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Brain-Power Driven: No Non-Smoking Aids Needed

  • Mar 30, 2010
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It doesn't take very long to read "Cassius Cheong's Positively Quit Manual: the Thinking Person's Guide to Smoking Cessation." In less than 55 pages, Cheong gets his point across quickly: the desire to quit smoking must be real in order to turn the desire into a reality.

Let's face it: everyone knows that smoking and good health does not go hand-in-hand. No-brainer, right? Not in all cases. Unless you've been living under a rock for the last forty years and have avoided magazines, television documentaries and other news-related mediums, you equate long-term smoking with emphysema, bronchitis, chronic obstructive pulmonary disease, coronary artery disease, peripheral artery disease, colorectal cancer, liver cancer, prostate cancer, erectile dysfunction in men, stomach cancer, bladder and kidney cancer, abdominal aortic aneurysm, acute myeloid leukemia, cataracts, cervical cancer, kidney cancer, pancreatic cancer, periodontitis, pneumonia as well as contributing to conditions such as hip fractures due to reduced bone density, complications from diabetes as a result of peripheral vascular disease, a higher incidence of post surgical would infections and reproductive complications, such as problems conceiving. No one with an obvious access to the Internet and is reading this review can claim ignorance of the link between smoking and these diseases.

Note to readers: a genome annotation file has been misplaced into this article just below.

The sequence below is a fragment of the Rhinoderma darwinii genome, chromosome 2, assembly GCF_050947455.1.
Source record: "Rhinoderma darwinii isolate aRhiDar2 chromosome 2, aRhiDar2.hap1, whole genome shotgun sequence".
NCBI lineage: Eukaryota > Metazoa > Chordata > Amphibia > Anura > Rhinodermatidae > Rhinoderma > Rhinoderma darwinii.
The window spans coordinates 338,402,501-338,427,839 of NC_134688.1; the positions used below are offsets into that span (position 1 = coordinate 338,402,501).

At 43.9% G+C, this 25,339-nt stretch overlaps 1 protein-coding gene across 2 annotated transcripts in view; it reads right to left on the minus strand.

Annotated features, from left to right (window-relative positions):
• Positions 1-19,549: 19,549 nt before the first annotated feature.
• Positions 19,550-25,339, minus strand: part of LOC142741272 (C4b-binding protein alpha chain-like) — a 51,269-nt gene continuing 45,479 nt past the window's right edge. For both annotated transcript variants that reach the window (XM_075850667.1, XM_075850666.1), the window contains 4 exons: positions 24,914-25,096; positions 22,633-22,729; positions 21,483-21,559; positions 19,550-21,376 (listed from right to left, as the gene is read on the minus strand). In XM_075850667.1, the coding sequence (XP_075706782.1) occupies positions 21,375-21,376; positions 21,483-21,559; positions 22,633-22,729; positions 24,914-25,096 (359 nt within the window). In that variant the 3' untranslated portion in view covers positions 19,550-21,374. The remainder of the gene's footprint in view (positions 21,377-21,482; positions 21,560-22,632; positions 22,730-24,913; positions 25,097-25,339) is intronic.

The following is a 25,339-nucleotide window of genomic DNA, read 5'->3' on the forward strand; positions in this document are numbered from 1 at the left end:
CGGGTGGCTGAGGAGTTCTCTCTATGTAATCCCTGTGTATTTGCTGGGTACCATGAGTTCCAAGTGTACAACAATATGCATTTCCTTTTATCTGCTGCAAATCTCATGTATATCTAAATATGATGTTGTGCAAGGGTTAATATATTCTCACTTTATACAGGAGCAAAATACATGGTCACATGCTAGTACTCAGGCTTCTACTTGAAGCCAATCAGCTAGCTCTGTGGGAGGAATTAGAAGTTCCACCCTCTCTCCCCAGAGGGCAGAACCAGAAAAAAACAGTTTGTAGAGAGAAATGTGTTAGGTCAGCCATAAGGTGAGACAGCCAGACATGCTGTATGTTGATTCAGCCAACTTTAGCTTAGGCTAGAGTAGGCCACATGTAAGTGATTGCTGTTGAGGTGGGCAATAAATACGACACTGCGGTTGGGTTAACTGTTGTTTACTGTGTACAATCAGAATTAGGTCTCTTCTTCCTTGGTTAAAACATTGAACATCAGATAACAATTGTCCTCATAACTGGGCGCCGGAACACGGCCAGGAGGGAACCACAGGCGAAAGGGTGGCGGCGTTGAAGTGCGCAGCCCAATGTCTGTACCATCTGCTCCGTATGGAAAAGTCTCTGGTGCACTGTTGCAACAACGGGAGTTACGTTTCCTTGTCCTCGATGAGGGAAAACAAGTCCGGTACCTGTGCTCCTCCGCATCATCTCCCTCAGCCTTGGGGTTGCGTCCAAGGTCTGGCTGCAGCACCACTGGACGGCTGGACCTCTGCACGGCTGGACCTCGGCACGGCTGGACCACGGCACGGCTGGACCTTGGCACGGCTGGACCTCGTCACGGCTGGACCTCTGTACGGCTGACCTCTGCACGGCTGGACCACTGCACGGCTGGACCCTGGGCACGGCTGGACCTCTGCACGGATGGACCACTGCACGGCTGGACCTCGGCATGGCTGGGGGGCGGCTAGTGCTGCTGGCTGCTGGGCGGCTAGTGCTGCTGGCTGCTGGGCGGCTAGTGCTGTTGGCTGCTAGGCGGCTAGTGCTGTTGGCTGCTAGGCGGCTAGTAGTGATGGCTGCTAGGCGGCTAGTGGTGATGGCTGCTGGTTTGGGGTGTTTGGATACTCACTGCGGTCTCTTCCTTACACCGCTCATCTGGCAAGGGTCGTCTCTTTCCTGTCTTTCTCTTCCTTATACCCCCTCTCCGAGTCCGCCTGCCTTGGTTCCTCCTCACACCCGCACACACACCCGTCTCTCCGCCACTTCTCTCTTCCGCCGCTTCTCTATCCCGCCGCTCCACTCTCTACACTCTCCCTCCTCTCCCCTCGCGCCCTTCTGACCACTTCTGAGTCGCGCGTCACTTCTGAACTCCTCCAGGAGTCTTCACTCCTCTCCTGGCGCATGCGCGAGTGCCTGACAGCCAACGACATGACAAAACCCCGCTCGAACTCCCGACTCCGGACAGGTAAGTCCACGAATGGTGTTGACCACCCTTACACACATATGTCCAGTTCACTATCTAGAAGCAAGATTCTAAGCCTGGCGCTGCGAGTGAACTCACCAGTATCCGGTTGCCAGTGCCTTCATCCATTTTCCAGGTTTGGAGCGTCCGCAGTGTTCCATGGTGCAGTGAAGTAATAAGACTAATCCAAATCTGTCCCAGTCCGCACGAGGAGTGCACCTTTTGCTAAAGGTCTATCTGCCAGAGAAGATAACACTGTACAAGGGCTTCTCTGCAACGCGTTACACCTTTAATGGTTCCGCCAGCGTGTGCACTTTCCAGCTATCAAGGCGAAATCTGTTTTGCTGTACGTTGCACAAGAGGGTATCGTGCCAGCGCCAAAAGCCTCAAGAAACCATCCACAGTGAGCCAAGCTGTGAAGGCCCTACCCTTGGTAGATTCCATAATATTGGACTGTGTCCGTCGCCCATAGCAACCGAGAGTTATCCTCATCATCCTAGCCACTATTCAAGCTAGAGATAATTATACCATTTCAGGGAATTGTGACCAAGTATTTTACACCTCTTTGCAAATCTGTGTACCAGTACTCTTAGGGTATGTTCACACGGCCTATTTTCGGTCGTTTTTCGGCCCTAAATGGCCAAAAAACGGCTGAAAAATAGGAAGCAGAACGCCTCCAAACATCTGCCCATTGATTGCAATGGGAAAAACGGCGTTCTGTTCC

Even with all this pretty scary information about smoking, people still continue to indulge. Their reasons are legion but like any other addiction, the addict must face the facts and look towards the reason he began to smoke in the first place to find the key to ending his struggle. What psychological hole did he want and need to fill? Cheong provides a check list to initiate a probe of the psyche determining the "Why I started to smoke" and the "Why I want to stop." His compendium of typical reasons runs the gamut for most people but in the case that your reasons are not listed, he allows you free range to enthusiastically rediscover this part of yourself that needs further exploration leading to resolution.